b)     Are good at determining absolute value, but don’t think about how different values compare

c)      Value other people’s possessions more than our own

d)     All of the above

 

  1. The self-herding model suggests that instead of considering only their preferences, people use:

a)     Their attitudes

b)     Their gut feelings

c)     Their memories

d)     A cost benefit analysis

 

  1. Imagine that you have to convince a small child to go to his or her first day of school.  Keeping in mind the lessons learned from this chapter, what would be the best thing to say to this child?

 

  1. Do you think that the internet can change the concept of imprinting/anchoring as it relates to price perceptions?  Why or why not?

 


 

Predictably Irrational

Chapter 2 – The Fallacy of Supply and Demand

Student Handout

Experiment – What is Chocolate Worth?

 

  1. MATERIALS: You will be given two types of chocolates to conduct your experiment - 3 pieces of lower quality chocolate (ex: Hershey’s) and 3 higher quality chocolate truffles (ex: Godiva).  You will also be given an excel spreadsheet to help you conduct the experiment and collect the data.  It will include a tab where you can state your hypothesis and another tab to record your results.  You will submit the final excel spreadsheet to your teacher.
  2. PRE-EXPERIMENT: Go over the details of the experiment carefully.  Using the excel spreadsheet, record your hypothesis and answer the questions included in the tab. 
  3. EXPERIMENT: Go to a busy mall, a library, or any public place and complete each condition with at least 10 respondents.  It is important that you follow each condition described in the instructions carefully.  It is also important that each person’s answer is kept confidential from the other respondents.

                                                              i.      CONDITION 1:  

1.     Show the higher quality truffle to the respondent. Keep the lower quality truffle hidden from site.

2.     Ask him or her – “Hypothetically, would you purchase this chocolate truffle for 25 cents?” They will say – yes or no.  Record this response. 

3.     Ask him or her – “What is the maximum you would be willing to pay for this truffle?”  They will give you a price.  Record this response.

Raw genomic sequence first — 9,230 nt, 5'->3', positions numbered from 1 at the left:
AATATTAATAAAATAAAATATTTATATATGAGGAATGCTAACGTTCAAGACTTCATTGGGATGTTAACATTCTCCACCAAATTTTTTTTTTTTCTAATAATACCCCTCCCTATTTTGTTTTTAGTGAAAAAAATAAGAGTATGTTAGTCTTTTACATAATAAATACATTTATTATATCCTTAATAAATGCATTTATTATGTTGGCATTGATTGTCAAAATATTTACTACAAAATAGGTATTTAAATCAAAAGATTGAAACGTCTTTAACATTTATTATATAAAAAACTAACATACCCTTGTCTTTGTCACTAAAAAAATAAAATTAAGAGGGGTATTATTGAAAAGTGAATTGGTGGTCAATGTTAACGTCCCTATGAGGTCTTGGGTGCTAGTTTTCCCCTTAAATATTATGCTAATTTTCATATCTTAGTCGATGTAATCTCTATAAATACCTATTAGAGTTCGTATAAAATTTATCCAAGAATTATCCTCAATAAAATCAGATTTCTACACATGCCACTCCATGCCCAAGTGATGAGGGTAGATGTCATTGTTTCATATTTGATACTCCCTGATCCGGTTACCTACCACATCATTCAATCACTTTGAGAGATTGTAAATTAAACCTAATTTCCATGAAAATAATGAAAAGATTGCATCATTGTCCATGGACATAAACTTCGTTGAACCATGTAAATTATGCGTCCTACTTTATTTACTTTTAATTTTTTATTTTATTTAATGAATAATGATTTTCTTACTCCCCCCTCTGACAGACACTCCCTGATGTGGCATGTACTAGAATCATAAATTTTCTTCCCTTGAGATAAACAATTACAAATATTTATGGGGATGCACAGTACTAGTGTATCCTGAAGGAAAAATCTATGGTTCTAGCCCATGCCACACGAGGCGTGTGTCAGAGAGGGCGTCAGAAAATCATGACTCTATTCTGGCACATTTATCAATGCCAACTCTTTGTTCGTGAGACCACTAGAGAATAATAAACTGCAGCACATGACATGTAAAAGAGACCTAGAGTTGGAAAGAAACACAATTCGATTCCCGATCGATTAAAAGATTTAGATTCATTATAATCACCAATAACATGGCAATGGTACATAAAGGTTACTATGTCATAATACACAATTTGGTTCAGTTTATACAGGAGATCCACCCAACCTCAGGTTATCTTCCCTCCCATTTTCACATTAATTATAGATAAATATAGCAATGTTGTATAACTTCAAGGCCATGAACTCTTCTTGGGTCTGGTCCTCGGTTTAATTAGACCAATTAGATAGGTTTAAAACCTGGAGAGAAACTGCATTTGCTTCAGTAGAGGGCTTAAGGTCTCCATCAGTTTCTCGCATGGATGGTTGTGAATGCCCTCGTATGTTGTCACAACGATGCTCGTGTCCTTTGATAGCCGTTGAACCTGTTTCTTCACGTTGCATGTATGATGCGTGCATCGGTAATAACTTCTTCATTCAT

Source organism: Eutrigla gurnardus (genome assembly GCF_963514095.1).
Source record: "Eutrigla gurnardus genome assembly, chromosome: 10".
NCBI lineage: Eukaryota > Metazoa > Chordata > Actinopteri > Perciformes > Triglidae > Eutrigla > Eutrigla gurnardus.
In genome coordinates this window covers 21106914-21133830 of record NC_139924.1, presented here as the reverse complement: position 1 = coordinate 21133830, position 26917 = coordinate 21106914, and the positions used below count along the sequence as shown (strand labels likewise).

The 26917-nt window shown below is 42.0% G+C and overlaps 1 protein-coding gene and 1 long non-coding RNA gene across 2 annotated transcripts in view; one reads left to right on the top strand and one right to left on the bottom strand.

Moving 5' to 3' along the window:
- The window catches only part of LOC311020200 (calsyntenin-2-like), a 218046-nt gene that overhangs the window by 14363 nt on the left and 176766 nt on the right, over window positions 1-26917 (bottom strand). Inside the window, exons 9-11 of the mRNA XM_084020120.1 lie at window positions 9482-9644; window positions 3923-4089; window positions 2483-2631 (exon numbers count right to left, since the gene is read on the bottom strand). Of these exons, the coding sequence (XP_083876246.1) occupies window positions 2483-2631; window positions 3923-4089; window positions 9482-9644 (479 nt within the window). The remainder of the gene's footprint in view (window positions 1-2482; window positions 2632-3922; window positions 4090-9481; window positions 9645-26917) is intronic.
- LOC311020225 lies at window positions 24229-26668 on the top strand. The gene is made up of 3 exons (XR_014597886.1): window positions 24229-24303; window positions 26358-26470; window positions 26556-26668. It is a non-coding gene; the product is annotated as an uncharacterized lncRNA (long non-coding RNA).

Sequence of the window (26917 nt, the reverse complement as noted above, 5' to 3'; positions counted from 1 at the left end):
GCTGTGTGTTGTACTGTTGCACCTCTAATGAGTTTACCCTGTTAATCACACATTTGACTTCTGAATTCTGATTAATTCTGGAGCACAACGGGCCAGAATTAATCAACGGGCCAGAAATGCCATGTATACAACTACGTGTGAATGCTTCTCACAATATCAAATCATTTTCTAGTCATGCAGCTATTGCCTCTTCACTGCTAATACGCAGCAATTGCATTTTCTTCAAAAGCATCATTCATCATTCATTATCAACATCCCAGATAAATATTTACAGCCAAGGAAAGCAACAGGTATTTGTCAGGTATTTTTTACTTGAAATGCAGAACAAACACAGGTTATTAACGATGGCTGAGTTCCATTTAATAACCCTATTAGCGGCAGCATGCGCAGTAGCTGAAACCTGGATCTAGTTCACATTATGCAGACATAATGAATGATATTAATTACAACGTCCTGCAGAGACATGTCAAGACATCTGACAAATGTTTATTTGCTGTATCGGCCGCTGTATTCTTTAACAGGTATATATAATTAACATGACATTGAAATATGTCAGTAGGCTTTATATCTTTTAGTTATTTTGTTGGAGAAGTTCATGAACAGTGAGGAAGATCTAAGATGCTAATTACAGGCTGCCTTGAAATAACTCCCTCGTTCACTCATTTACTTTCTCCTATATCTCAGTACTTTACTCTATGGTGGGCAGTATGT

4.     Now, show them the lower quality chocolate.

5.     Ask him or her – “What is the maximum you would be willing to pay for this chocolate?”  They will give you a price.  Record this response.

                                                            ii.      CONDITION 2:

1.     Show the lower quality chocolate to the respondent. Keep the higher quality truffle hidden from site.

2.     Ask him or her – “Hypothetically, would you purchase this chocolate for 5 cents?” They will say – yes or no.  Record this response. 

3.     Ask him or her – “What is the maximum you would be willing to pay for this chocolate?”  They will give you a price.  Record this response. 

4.     Now, show them the higher quality chocolate.

5.     Ask him or her – “What is the maximum you would be willing to pay for this truffle?”  They will give you a price.  Record this response. 

  1. RECORD-KEEPING: Once you have finished, open the Excel Spreadsheet associated with this experiment and record your answers from your form.  Double-check that each response is recorded accurately.  Follow your teacher’s instructions about how to get the results to him or her.

 


 

 

Predictably Irrational

Chapter 3 – The Cost of Zero Cost

Lesson Plan – DRAFT 4

 

Objectives

 

Students will:

  • Learn why people are so attracted, often irrationally, to free things.
  • Become more aware of its impact on their life and learn ways to improve their decision-making ability, especially on purchasing behavior.
  • Apply the lessons learned from Chapter 3 through recent newspaper articles and their own life experience
  • Apply the lessons learned from Chapter 3 through an experiment.

 

Materials

 

The class will need the following:

 

  • Copies of Chapter 3 – give the chapter from the book or the summary out the day beforehand to read as homework.
  • Copies of Related Academic Papers (Optional) – give out the articles beforehand to read as homework.
    • Related Academic Papers
      • Kristina Shampanier, Nina Mazar, and Dan Ariely, “How Small Is Zero Price? The True Value of Free Products,” Marketing Science (2007).
      • Daniel Kahneman and Amos Tversky, “Prospect Theory: An Analysis of Decision under Risk,” Econometrica (1979).
      • Eldar Shafir, Itamar Simonson, and Amos Tversky, “Reason-Based Choice,” Cognition (1993).
  • Copies of the “In the News” articles (Optional)
  • Copies of the Experiment: How Much Does Free Really Cost?
    • Supplies
      • Copies of Excel Spreadsheets
      • 1 item per group.  For examples, think of items that you could commonly get at a tradeshow: small alarm clock, coffee mug, or calendar.